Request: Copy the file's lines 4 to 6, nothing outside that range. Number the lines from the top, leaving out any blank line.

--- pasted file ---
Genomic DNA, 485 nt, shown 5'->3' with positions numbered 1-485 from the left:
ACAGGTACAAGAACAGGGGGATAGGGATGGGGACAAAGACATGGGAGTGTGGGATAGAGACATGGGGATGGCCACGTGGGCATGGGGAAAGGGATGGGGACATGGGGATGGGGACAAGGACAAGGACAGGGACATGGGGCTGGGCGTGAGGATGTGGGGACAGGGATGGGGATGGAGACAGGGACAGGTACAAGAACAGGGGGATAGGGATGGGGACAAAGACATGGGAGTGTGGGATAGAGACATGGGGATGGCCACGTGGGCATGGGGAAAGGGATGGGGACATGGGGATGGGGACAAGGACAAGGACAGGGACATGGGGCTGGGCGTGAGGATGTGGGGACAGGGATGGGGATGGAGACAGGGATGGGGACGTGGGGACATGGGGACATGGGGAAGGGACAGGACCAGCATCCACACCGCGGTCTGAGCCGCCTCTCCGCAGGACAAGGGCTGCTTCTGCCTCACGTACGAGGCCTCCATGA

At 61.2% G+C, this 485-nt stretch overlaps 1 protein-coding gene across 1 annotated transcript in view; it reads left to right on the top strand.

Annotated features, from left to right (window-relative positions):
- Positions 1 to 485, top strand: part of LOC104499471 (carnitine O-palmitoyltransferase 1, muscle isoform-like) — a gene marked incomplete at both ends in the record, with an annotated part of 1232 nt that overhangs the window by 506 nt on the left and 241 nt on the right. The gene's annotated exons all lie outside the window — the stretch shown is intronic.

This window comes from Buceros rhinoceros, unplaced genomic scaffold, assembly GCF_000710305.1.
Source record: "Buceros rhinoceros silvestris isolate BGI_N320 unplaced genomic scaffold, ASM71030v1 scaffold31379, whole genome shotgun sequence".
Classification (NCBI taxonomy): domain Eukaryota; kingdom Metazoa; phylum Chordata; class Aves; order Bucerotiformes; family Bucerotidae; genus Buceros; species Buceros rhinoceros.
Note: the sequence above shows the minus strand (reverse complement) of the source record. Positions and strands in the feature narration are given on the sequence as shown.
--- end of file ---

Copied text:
Annotated features, from left to right (window-relative positions):
- Positions 1 to 485, top strand: part of LOC104499471 (carnitine O-palmitoyltransferase 1, muscle isoform-like) — a gene marked incomplete at both ends in the record, with an annotated part of 1232 nt that overhangs the window by 506 nt on the left and 241 nt on the right. The gene's annotated exons all lie outside the window — the stretch shown is intronic.

This window comes from Buceros rhinoceros, unplaced genomic scaffold, assembly GCF_000710305.1.